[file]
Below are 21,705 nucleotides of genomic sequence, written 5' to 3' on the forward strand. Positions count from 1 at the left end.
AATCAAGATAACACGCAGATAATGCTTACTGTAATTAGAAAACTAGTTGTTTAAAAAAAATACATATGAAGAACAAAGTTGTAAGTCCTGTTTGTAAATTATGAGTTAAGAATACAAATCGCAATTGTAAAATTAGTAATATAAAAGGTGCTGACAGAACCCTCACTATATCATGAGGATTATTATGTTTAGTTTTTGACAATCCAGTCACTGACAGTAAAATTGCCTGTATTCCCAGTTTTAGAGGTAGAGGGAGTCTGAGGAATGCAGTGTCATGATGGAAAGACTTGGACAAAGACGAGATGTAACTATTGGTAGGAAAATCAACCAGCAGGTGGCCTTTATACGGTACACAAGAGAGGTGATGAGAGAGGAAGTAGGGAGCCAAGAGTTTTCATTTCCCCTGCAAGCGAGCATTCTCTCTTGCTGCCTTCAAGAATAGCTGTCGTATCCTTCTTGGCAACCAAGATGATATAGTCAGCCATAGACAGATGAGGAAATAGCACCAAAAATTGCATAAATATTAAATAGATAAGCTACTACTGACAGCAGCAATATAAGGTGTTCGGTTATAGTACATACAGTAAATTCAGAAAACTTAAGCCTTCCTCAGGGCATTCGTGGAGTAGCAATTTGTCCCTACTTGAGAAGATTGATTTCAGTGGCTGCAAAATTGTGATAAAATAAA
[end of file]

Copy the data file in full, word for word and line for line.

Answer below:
Below are 21,705 nucleotides of genomic sequence, written 5' to 3' on the forward strand. Positions count from 1 at the left end.
AATCAAGATAACACGCAGATAATGCTTACTGTAATTAGAAAACTAGTTGTTTAAAAAAAATACATATGAAGAACAAAGTTGTAAGTCCTGTTTGTAAATTATGAGTTAAGAATACAAATCGCAATTGTAAAATTAGTAATATAAAAGGTGCTGACAGAACCCTCACTATATCATGAGGATTATTATGTTTAGTTTTTGACAATCCAGTCACTGACAGTAAAATTGCCTGTATTCCCAGTTTTAGAGGTAGAGGGAGTCTGAGGAATGCAGTGTCATGATGGAAAGACTTGGACAAAGACGAGATGTAACTATTGGTAGGAAAATCAACCAGCAGGTGGCCTTTATACGGTACACAAGAGAGGTGATGAGAGAGGAAGTAGGGAGCCAAGAGTTTTCATTTCCCCTGCAAGCGAGCATTCTCTCTTGCTGCCTTCAAGAATAGCTGTCGTATCCTTCTTGGCAACCAAGATGATATAGTCAGCCATAGACAGATGAGGAAATAGCACCAAAAATTGCATAAATATTAAATAGATAAGCTACTACTGACAGCAGCAATATAAGGTGTTCGGTTATAGTACATACAGTAAATTCAGAAAACTTAAGCCTTCCTCAGGGCATTCGTGGAGTAGCAATTTGTCCCTACTTGAGAAGATTGATTTCAGTGGCTGCAAAATTGTGATAAAATAAA